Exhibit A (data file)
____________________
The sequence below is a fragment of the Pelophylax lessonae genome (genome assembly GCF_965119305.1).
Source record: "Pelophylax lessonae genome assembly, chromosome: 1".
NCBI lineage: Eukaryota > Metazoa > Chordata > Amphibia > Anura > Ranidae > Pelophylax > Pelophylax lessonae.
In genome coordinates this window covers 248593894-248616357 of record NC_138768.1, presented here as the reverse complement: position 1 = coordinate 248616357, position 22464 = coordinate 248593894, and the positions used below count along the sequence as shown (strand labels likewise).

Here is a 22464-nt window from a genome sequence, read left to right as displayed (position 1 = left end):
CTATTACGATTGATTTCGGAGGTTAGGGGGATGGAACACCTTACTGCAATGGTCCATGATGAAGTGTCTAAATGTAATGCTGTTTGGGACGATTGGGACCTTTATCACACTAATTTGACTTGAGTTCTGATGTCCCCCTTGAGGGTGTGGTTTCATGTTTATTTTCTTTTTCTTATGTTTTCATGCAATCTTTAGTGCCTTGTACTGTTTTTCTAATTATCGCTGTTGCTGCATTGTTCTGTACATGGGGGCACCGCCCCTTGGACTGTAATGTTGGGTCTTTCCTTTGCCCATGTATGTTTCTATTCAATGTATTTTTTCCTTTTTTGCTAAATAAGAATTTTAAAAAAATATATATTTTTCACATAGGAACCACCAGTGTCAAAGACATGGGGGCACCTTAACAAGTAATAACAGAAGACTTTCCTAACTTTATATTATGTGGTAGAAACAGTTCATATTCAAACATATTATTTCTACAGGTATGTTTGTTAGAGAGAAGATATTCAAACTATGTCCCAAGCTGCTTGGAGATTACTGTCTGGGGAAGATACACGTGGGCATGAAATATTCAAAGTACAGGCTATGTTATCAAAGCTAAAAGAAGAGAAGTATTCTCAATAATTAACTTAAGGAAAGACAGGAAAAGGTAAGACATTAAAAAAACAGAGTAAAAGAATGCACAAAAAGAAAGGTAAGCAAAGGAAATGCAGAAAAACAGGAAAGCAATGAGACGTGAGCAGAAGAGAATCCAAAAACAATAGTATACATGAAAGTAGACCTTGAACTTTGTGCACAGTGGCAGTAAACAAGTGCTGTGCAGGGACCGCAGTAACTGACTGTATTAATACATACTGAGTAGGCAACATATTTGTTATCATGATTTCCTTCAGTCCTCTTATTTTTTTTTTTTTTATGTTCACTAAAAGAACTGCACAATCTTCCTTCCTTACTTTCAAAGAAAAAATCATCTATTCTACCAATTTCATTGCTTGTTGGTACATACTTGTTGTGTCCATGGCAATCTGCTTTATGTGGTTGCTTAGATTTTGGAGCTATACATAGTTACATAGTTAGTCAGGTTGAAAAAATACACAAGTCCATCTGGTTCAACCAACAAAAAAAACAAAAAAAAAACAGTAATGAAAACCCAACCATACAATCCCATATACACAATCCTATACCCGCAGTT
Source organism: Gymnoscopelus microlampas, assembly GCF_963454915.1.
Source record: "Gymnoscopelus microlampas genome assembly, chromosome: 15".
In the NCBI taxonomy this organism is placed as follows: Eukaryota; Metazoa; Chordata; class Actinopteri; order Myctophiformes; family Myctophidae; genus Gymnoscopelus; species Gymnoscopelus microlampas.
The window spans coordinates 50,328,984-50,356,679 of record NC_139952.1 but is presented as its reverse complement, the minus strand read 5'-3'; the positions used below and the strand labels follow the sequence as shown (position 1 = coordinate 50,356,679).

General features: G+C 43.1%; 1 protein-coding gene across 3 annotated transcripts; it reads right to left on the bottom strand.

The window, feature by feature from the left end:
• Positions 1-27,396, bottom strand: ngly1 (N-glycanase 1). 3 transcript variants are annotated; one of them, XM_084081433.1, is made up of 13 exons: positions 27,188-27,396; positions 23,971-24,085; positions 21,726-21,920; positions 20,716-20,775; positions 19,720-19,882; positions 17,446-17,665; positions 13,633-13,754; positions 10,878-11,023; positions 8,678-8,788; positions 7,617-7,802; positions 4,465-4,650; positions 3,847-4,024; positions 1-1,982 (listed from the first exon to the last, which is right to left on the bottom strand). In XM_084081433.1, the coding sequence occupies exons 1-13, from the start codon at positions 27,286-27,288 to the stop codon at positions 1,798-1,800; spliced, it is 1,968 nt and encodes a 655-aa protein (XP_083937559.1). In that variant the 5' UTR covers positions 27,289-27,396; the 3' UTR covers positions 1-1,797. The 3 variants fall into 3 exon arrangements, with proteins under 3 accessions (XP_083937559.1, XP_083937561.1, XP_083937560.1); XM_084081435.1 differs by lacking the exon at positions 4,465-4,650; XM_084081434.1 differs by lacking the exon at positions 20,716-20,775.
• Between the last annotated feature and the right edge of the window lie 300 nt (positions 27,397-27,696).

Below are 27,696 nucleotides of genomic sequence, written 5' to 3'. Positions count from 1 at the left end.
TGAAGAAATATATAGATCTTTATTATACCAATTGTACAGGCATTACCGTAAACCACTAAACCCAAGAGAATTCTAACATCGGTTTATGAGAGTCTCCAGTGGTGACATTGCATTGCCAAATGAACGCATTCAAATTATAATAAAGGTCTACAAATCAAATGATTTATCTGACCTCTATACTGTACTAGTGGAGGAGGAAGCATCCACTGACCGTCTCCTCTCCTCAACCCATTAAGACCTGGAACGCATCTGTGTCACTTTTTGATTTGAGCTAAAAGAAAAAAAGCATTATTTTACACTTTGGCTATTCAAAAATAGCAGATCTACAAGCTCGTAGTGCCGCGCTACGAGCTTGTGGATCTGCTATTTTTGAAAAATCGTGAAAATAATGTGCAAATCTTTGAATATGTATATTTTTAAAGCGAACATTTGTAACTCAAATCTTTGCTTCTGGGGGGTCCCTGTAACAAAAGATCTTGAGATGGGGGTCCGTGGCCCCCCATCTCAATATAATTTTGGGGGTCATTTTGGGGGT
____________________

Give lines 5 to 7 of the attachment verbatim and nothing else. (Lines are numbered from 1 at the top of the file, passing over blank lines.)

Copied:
Here is a 22464-nt window from a genome sequence, read left to right as displayed (position 1 = left end):
CTATTACGATTGATTTCGGAGGTTAGGGGGATGGAACACCTTACTGCAATGGTCCATGATGAAGTGTCTAAATGTAATGCTGTTTGGGACGATTGGGACCTTTATCACACTAATTTGACTTGAGTTCTGATGTCCCCCTTGAGGGTGTGGTTTCATGTTTATTTTCTTTTTCTTATGTTTTCATGCAATCTTTAGTGCCTTGTACTGTTTTTCTAATTATCGCTGTTGCTGCATTGTTCTGTACATGGGGGCACCGCCCCTTGGACTGTAATGTTGGGTCTTTCCTTTGCCCATGTATGTTTCTATTCAATGTATTTTTTCCTTTTTTGCTAAATAAGAATTTTAAAAAAATATATATTTTTCACATAGGAACCACCAGTGTCAAAGACATGGGGGCACCTTAACAAGTAATAACAGAAGACTTTCCTAACTTTATATTATGTGGTAGAAACAGTTCATATTCAAACATATTATTTCTACAGGTATGTTTGTTAGAGAGAAGATATTCAAACTATGTCCCAAGCTGCTTGGAGATTACTGTCTGGGGAAGATACACGTGGGCATGAAATATTCAAAGTACAGGCTATGTTATCAAAGCTAAAAGAAGAGAAGTATTCTCAATAATTAACTTAAGGAAAGACAGGAAAAGGTAAGACATTAAAAAAACAGAGTAAAAGAATGCACAAAAAGAAAGGTAAGCAAAGGAAATGCAGAAAAACAGGAAAGCAATGAGACGTGAGCAGAAGAGAATCCAAAAACAATAGTATACATGAAAGTAGACCTTGAACTTTGTGCACAGTGGCAGTAAACAAGTGCTGTGCAGGGACCGCAGTAACTGACTGTATTAATACATACTGAGTAGGCAACATATTTGTTATCATGATTTCCTTCAGTCCTCTTATTTTTTTTTTTTTTATGTTCACTAAAAGAACTGCACAATCTTCCTTCCTTACTTTCAAAGAAAAAATCATCTATTCTACCAATTTCATTGCTTGTTGGTACATACTTGTTGTGTCCATGGCAATCTGCTTTATGTGGTTGCTTAGATTTTGGAGCTATACATAGTTACATAGTTAGTCAGGTTGAAAAAATACACAAGTCCATCTGGTTCAACCAACAAAAAAAACAAAAAAAAAACAGTAATGAAAACCCAACCATACAATCCCATATACACAATCCTATACCCGCAGTT
Source organism: Gymnoscopelus microlampas, assembly GCF_963454915.1.